Story: Occupational structure

Page 1. Defining and measuring occupations

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In the early 1900s most New Zealanders worked in occupations in the primary sector – farming, fishing, forestry and mining. By the early 2000s just 7% of the workforce was in the primary sector; 12% was in manufacturing, and 81% in service industries, including retailing, office work, the media and information technology. The way occupations have changed from the era of the gum-digger to that of the software developer is part of the story of New Zealand.

Occupations and industry

 

An industry is a sector of the economy; and occupation is a type of work. A labourer might work in the primary sector or in manufacturing; while a book keeper might work for a manufacturer or a retailer.

 

Occupations versus jobs

Although the two terms are often used interchangeably, occupation has a broader meaning than job. Someone’s occupation is determined by the skills, training and qualifications they have for their work. However their job is determined by the specific use they make of those skills and qualifications. A worker could have several different jobs in succession with different employers – or several at the same time – while still working within the same occupation. For example, a nurse could have jobs in different hospitals, but the occupation would not change.

Groups of occupations

Occupations have typically been divided into the simple categories of manual (mainly requiring physical effort) and non-manual (mainly requiring mental effort).

In the past most workers had manual occupations, such as labourer, miner, forestry worker and, more recently, factory worker and plumber. Non-manual occupations have included salesperson, teacher, cook, nurse and journalist.

However, the distinction between manual and non-manual has become increasingly difficult to draw. Most so-called manual occupations, such as plumber, generally have some non-manual element requiring problem-solving skills and a significant level of education. Non-manual occupations, such as surgeon, may still involve some highly skilled manual work, requiring significant physical strength.

What colour is your collar?

 

A ‘blue-collar’ worker is employed in industrial or manual labour. They are so named because industrial and manual workers wear durable clothes such as overalls or jeans, traditionally navy blue or light blue, so they won’t be ruined by the stains of hard work. A ‘white-collar’ worker is a professional or office worker, because, from the 19th century male office workers were expected to wear a white shirt with a collar and tie. Recent terms include ‘pink-collar’, for occupations traditionally held by women such as a secretary or nurse, and ‘green-collar’, for an occupation in the environmental or conservation sector.

 

A more recent classification system groups occupations into three main types: routine production, in-person services, and symbolic-analytic services.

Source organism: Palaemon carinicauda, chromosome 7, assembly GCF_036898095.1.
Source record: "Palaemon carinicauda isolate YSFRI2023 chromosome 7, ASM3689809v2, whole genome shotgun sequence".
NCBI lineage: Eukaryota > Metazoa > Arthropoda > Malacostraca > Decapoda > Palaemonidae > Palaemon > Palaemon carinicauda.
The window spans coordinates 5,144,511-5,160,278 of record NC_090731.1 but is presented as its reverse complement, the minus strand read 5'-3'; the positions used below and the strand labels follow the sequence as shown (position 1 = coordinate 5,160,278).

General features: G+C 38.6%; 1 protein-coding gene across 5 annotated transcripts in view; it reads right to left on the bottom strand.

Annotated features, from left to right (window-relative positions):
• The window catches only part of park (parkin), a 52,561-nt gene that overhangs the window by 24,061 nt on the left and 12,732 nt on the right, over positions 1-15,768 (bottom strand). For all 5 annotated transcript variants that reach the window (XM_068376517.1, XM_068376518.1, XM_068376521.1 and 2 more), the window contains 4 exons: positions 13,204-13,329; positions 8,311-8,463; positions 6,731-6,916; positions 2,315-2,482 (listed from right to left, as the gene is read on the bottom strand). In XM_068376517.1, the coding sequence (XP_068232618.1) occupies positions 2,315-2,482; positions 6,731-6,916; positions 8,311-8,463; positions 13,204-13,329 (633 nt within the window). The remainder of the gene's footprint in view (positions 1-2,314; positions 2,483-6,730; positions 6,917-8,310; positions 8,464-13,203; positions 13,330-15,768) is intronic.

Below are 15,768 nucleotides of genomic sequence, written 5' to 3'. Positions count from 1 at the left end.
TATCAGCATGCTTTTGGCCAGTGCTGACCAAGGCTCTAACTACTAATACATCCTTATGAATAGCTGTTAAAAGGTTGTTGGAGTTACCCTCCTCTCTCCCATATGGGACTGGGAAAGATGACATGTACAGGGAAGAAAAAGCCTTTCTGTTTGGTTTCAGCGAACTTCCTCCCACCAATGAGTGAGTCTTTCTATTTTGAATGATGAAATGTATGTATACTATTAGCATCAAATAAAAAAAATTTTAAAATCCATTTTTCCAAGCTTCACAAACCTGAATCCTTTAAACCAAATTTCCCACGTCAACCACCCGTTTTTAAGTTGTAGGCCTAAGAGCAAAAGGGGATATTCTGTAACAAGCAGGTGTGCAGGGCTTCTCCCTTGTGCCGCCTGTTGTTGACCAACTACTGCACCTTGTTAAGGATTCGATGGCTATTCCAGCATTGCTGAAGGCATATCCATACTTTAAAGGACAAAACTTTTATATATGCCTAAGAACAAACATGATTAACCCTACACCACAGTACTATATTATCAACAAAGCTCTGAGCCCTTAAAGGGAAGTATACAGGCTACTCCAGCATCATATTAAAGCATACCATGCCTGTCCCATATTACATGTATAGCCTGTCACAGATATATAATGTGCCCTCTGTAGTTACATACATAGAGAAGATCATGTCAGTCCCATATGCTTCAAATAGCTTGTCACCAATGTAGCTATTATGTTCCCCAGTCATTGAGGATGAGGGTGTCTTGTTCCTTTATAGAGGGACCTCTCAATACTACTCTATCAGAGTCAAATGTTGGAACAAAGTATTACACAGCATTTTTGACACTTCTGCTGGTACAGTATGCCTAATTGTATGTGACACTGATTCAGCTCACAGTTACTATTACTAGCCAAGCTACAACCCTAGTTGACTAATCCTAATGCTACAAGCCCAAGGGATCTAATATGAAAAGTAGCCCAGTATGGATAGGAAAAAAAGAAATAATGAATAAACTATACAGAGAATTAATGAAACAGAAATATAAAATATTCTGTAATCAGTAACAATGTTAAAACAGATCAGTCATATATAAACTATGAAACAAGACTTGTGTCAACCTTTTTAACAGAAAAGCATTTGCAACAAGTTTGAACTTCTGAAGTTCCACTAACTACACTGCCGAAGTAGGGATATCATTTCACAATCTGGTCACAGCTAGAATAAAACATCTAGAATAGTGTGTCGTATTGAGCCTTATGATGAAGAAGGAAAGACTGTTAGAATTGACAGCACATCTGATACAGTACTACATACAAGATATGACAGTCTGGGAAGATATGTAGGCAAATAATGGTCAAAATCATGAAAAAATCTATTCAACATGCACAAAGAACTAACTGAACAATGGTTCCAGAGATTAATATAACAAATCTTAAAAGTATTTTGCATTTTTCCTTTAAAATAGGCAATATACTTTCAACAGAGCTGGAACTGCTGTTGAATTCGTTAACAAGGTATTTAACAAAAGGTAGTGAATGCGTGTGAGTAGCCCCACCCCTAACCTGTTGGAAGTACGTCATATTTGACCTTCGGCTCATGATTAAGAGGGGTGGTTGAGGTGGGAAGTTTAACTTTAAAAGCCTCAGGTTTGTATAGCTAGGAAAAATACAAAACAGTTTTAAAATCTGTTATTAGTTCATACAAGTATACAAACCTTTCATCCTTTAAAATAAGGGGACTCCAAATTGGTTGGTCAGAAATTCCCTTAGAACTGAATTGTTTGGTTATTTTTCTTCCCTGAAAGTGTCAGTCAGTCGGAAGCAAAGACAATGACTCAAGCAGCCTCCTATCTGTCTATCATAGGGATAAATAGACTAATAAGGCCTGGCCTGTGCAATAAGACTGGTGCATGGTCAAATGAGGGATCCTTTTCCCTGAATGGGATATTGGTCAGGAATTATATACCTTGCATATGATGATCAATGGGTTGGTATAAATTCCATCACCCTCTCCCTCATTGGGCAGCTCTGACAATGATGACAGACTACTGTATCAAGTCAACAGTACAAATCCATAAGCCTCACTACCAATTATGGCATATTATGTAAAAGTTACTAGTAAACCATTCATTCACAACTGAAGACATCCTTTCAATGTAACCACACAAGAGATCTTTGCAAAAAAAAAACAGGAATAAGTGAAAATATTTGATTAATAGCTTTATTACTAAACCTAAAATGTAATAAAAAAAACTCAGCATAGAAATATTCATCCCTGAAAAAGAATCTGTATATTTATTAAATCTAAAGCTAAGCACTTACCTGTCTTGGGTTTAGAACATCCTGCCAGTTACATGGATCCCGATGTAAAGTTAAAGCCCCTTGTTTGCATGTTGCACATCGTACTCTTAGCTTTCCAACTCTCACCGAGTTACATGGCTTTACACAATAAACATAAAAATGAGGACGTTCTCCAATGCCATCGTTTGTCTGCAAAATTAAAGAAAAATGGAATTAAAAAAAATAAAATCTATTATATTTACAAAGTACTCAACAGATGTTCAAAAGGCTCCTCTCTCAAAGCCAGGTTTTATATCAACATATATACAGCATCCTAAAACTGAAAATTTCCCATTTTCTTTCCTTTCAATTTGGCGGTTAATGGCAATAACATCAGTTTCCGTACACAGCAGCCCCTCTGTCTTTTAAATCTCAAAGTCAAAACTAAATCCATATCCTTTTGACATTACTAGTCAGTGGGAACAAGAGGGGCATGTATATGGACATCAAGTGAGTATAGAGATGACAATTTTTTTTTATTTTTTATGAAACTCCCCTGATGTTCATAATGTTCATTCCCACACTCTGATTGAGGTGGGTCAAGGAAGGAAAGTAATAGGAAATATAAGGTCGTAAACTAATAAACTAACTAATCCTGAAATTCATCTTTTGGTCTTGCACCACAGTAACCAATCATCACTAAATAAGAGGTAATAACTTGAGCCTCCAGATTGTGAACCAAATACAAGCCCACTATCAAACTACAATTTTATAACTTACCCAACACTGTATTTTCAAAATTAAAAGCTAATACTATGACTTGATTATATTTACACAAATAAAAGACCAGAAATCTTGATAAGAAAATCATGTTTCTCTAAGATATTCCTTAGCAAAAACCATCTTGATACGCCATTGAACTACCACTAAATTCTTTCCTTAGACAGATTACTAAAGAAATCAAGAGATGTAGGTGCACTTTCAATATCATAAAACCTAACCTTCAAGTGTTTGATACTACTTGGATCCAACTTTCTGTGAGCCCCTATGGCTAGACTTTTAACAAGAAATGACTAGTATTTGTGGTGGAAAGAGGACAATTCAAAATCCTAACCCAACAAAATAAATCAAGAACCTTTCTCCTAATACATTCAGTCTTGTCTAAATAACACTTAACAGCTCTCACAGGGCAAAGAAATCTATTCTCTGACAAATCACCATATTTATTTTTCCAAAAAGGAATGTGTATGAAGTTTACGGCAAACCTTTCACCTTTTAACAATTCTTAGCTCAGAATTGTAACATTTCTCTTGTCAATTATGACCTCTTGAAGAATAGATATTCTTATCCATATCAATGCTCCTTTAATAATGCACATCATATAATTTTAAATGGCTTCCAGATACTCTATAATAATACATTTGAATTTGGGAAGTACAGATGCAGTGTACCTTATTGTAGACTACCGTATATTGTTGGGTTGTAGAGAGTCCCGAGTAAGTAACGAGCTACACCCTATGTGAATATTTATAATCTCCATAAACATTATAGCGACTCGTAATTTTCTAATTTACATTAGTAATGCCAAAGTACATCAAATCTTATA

Routine production services involve repetitive tasks such as production-line work, but include routine supervisory positions such as foremen, line managers, clerical supervisors and section chiefs. These occupations can be found in traditional manufacturing industries and in high-technology industries such as manufacturing circuit boards. Much routine production work has been disappearing from economies such as New Zealand’s due to it being automated or transferred to countries with lower wages.

In-person services occupations, such as shop assistant or cleaner, generally do not require a high level of education, but often require some specific training and good inter-personal skills. These can be low-skill occupations but cannot easily be transferred to other countries.

Symbolic-analytic services involve handling data, words, sounds and images. These occupations, such as graphic designer, computer programmer or journalist, require an education that develops innovative thought rather than learning a vast array of facts.

Measuring occupations

There are a number of difficulties in trying to accurately measure the types of work people do. For example, should unpaid work count as an occupation? This vital and often demanding work was ignored by official surveys for many years. Since the 1960s people have lobbied to officially count categories such as full-time housewife as an occupation. Since 1986 a question about people’s unpaid work has been added to New Zealand’s five-yearly census. A survey of how people use their time, whether paid or unpaid, was first carried out in 1998, enabling unpaid work to be measured as part of the overall workforce.

Another difficulty in surveying occupations is that many surveys assume people only have one occupation at a time. However, someone might have one main job, but do other work in evenings or weekends. Or, they might work part-time in a number of occupations. The 2006 census indicates that 9% of men and 10% of women officially worked in more than one job. In addition, there will be some occupations, such as burglar, that people will not record in official surveys.

How to cite this page:

Paul Callister and Robert Didham, 'Occupational structure - Defining and measuring occupations', Te Ara - the Encyclopedia of New Zealand, http://www.TeAra.govt.nz/en/occupational-structure/page-1 (accessed 28 April 2017)

Story by Paul Callister and Robert Didham, published 11 Mar 2010